By J. Douglas Overbeck, M.D.
Aspirin has largely been marketed as a primary prevention to heart disease and stroke, but the Food and Drug Administration has recently released new information for consumers concerning the use of aspirin in regards to heart disease and stroke prevention. Primary prevention, as defined by the FDA, is the prevention of heart attacks in patients without previous coronary artery disease or stroke history; and while cardiovascular disease affects millions of people in the United States, many who have no history of cardiovascular disease are using aspirin to reduce their chances.
It is with those who have no history of cardiovascular disease that the danger comes in. The FDA stated in their Use of Aspirin for Primary Prevention of Heart Attack and Stroke, it “reviewed the available data and does not believe the evidence supports the general use of aspirin for primary prevention of a heart attack or stroke,” which include “increased risk of bleeding in the stomach and brain, in situations where the benefit of aspirin for primary prevention has not been established.” Put simply, the benefits don’t outweigh the risks.
This statement follows on the heels of a denial response from the FDA to Bayer HealthCare in regards to a citizen petition submitted in February 2003 requesting a primary prevention label indicator. Within the denial, the FDA also reaffirmed their approval of aspirin use for secondary prevention, or measures to a heart attack in those who have already experienced an attack, stroke or other cardiovascular event.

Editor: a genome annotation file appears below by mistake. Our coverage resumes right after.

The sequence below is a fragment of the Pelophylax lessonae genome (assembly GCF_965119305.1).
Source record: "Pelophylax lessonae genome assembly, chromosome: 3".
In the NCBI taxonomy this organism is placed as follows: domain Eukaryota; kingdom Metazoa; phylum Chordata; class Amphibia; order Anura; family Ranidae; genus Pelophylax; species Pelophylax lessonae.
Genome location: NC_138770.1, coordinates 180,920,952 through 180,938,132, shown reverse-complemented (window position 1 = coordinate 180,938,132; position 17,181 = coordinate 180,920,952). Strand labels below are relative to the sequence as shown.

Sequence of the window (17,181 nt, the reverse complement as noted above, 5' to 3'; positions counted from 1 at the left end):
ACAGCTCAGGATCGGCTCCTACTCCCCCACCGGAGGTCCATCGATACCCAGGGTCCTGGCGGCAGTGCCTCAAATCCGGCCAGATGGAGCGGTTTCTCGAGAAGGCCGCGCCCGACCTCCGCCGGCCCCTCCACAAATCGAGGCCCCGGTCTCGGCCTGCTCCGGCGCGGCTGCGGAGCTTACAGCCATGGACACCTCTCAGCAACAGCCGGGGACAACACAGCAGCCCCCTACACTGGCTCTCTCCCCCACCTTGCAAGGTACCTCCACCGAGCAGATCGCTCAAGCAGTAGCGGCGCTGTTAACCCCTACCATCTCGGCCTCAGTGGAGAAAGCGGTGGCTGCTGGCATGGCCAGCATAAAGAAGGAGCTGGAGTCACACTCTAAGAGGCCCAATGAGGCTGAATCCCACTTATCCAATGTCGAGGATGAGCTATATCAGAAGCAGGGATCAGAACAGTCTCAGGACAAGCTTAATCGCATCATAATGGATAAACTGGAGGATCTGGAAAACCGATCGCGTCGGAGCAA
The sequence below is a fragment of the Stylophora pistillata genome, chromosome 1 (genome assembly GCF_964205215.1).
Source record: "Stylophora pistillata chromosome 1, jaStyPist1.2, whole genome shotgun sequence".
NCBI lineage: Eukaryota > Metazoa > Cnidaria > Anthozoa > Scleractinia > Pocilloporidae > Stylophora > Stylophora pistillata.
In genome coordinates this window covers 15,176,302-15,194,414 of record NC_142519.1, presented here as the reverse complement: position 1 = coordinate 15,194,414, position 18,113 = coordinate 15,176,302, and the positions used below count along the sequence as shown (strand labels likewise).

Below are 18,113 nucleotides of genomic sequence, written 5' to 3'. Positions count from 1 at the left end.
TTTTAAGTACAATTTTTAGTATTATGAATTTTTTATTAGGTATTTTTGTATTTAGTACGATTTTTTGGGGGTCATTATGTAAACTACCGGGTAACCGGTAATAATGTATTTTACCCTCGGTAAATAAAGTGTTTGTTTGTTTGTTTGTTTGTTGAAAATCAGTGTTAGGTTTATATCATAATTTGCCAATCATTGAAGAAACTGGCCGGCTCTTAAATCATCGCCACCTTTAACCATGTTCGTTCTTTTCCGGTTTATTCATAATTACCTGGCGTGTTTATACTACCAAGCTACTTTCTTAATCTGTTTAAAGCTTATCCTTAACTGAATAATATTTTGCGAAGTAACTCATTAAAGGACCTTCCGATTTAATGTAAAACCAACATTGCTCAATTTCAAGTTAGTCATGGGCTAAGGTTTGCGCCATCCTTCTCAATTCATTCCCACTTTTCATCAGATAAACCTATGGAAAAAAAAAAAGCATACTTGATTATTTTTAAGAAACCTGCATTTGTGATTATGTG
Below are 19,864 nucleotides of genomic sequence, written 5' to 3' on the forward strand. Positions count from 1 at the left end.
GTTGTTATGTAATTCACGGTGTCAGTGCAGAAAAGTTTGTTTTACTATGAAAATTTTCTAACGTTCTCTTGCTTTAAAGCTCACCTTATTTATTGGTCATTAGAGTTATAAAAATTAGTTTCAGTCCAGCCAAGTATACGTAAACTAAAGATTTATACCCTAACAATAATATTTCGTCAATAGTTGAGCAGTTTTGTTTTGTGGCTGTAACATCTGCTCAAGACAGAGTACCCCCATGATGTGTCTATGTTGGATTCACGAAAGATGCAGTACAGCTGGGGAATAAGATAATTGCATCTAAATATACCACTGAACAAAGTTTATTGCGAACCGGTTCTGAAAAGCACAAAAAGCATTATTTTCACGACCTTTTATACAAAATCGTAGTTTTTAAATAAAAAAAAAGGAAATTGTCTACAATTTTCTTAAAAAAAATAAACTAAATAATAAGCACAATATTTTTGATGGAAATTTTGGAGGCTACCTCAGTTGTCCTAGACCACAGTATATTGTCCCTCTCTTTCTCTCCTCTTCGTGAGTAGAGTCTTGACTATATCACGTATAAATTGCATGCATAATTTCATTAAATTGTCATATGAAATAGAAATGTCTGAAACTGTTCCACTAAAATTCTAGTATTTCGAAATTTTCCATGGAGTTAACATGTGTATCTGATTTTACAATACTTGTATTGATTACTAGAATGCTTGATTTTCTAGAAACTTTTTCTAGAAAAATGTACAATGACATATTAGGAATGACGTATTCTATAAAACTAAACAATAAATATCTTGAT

The FDA had ruled in a 1998 that there was insufficient evidence for the indication of aspirin as a primary prevention. However, in 2002 the U.S. Preventative Services Task Force and the American Heart Association published clinical guidelines that recommended the use of aspirin for primary prevention, which Bayer based part of their petition upon.
The FDA rejection response to Bayer concludes, “recent published reports also show that, even in patients considered at higher risk, such as diabetics, the efficacy of aspirin for primary prevention remains unproven…[and they] heartily endorse the use of aspirin for secondary prevention in an appropriate patient population under the direction of a health care provider.”
Although the FDA states that aspirin is no longer a candidate for primary prevention for healthy individuals, studies are still underway to attain more substantial results and information about aspirin use by those with no cardiovascular event history, and the known benefits of aspirin as secondary prevention outweigh the risk of bleeding. If you have questions or concerns about an aspirin regimen as primary or secondary prevention, please contact your health care provider.